WASHINGTON, DC—The United States Chamber of Commerce today applauded the Task Force on Hemispheric Transport of Air Pollution (HTAP), which released a draft interim study finding that emissions from foreign nations constitute a significant share of the background ozone levels; thus making it very difficult for localities to meet the new more restrictive standards being proposed by the Environmental Protection Agency (EPA) in its National Ambient Air Quality Standards (NAAQS).
"This confirms what the Chamber has been saying for years: emissions from China, India, Mexico, and Africa don't just disappear—they come to the United States," said Bill Kovacs, Chamber vice president for Environment, Technology and Regulatory Affairs. "It would be ludicrous for EPA to revise any NAAQS, let alone the standards for ozone, without first considering the impact of these extraterritorial emissions."
The draft HTAP report comes just one day prior to the issuance of EPA's proposed rule tightening the ozone NAAQS. EPA's scientific advisors unanimously recommended to lower the current standard of 84 parts per billion (ppb) to either 70 ppb or 60 ppb, a measure that would double, or even triple, the number of U.S. counties in non-attainment. Economic consequences of non-attainment are serious: non-attainment counties can lose federal highway and transit funding; restrictive permit requirements deter companies from building new plants or modifying existing ones; and mandated federal pollution control measures inhibit business expansion as local plans for economic development are put on hold.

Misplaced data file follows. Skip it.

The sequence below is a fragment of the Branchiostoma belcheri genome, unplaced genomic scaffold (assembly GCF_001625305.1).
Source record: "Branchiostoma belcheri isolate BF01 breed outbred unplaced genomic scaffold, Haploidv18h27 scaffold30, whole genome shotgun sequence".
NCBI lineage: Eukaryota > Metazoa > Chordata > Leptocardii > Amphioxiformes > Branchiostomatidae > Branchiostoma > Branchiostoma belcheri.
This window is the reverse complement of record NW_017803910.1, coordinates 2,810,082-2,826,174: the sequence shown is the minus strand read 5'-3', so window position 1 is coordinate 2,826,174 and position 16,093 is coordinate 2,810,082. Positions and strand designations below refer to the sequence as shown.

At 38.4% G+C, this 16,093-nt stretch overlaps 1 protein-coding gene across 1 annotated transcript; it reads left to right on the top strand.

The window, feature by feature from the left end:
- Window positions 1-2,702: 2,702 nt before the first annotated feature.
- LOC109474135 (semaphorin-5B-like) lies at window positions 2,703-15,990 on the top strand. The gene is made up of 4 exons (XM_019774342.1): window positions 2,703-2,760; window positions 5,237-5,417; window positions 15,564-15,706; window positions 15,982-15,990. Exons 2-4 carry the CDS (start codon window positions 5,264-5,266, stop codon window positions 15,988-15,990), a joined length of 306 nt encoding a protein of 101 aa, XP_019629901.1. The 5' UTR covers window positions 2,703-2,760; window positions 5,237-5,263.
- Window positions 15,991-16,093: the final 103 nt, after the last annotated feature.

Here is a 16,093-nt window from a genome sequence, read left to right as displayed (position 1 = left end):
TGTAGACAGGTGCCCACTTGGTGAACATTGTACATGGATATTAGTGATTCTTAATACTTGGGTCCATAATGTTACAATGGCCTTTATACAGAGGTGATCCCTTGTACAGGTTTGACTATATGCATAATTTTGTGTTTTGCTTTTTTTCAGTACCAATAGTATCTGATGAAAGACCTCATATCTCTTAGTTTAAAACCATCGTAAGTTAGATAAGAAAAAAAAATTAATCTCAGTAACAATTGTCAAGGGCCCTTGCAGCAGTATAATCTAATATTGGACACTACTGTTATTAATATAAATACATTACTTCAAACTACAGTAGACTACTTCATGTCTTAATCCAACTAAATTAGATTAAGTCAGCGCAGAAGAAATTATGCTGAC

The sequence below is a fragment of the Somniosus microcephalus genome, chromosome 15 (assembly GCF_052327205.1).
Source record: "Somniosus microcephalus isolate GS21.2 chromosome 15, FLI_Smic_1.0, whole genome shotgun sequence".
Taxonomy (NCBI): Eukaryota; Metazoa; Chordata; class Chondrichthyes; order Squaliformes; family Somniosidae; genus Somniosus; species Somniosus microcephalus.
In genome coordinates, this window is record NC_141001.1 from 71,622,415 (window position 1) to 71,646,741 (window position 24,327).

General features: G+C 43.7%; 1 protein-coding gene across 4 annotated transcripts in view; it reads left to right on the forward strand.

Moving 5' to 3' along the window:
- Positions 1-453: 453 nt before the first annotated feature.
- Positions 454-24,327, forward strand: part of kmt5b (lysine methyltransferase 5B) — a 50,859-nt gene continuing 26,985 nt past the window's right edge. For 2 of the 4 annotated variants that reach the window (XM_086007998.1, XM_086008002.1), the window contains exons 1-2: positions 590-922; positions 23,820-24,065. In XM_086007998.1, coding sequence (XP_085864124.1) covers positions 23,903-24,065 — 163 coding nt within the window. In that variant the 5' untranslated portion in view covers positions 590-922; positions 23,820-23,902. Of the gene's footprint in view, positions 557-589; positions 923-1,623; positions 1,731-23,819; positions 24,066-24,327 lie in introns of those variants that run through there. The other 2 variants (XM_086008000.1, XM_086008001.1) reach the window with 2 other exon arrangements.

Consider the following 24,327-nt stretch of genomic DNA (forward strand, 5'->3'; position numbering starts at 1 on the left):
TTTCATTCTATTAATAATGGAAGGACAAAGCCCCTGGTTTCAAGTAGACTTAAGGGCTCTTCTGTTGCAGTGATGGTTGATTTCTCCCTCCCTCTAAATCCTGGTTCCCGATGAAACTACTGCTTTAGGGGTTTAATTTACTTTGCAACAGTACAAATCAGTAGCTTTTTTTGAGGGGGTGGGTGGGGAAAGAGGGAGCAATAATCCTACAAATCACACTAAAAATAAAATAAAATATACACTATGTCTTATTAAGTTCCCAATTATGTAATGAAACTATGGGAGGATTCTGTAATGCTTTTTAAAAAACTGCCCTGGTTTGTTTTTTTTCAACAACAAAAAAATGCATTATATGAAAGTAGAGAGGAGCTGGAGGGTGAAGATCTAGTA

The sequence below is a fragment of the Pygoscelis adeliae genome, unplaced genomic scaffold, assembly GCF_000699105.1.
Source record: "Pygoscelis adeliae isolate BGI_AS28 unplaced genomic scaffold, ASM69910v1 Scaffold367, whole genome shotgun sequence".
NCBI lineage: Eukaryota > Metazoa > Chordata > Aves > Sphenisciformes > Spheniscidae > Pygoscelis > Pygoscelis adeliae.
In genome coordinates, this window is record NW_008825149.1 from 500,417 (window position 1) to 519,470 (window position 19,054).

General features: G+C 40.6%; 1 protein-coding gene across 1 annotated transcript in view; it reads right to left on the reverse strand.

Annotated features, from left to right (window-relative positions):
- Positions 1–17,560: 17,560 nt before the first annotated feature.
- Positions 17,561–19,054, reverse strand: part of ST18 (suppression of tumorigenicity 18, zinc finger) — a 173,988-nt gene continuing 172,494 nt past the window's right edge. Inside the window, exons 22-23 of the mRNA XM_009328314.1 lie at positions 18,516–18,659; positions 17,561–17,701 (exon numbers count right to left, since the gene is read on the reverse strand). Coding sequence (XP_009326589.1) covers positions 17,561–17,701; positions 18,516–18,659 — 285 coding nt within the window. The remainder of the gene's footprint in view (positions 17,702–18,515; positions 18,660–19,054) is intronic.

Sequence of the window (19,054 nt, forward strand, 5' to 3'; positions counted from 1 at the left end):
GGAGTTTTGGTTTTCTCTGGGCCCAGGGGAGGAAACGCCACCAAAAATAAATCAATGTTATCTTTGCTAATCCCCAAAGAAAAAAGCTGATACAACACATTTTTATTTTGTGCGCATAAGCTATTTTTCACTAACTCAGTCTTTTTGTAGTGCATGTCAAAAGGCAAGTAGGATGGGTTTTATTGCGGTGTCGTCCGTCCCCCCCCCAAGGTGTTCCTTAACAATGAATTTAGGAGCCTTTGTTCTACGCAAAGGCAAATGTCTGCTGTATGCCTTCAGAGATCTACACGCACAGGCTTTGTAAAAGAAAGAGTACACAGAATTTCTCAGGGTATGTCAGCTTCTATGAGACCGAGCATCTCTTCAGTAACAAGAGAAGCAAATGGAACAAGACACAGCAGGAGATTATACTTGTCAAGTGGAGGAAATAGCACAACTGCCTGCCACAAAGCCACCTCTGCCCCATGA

"Counties in non-attainment are essentially 'redlined' and lose business permanently," said Kovacs. "Today's HTAP draft interim report is a valuable first step toward subtracting out the foreign air emissions from the domestic totals so that U.S. counties are fairly evaluated and don't suffer unfair economic harm."
The Chamber has pressured EPA to consider emissions from foreign nations in its regulation of air pollutants. Last year, the Chamber filed a petition for rulemaking with EPA requesting it to implement Clean Air Act Section 179B, which creates exemptions from non-attainment status if a state can show that it would have been in compliance with the NAAQS "but for" emissions emanating from outside the United States. EPA recently told the Chamber that it has been working to assess the impact of these extraterritorial emissions on domestic air emissions levels.
The U.S. Chamber is the world's largest business federation, representing more than 3 million businesses and organizations of every size, sector, and region.
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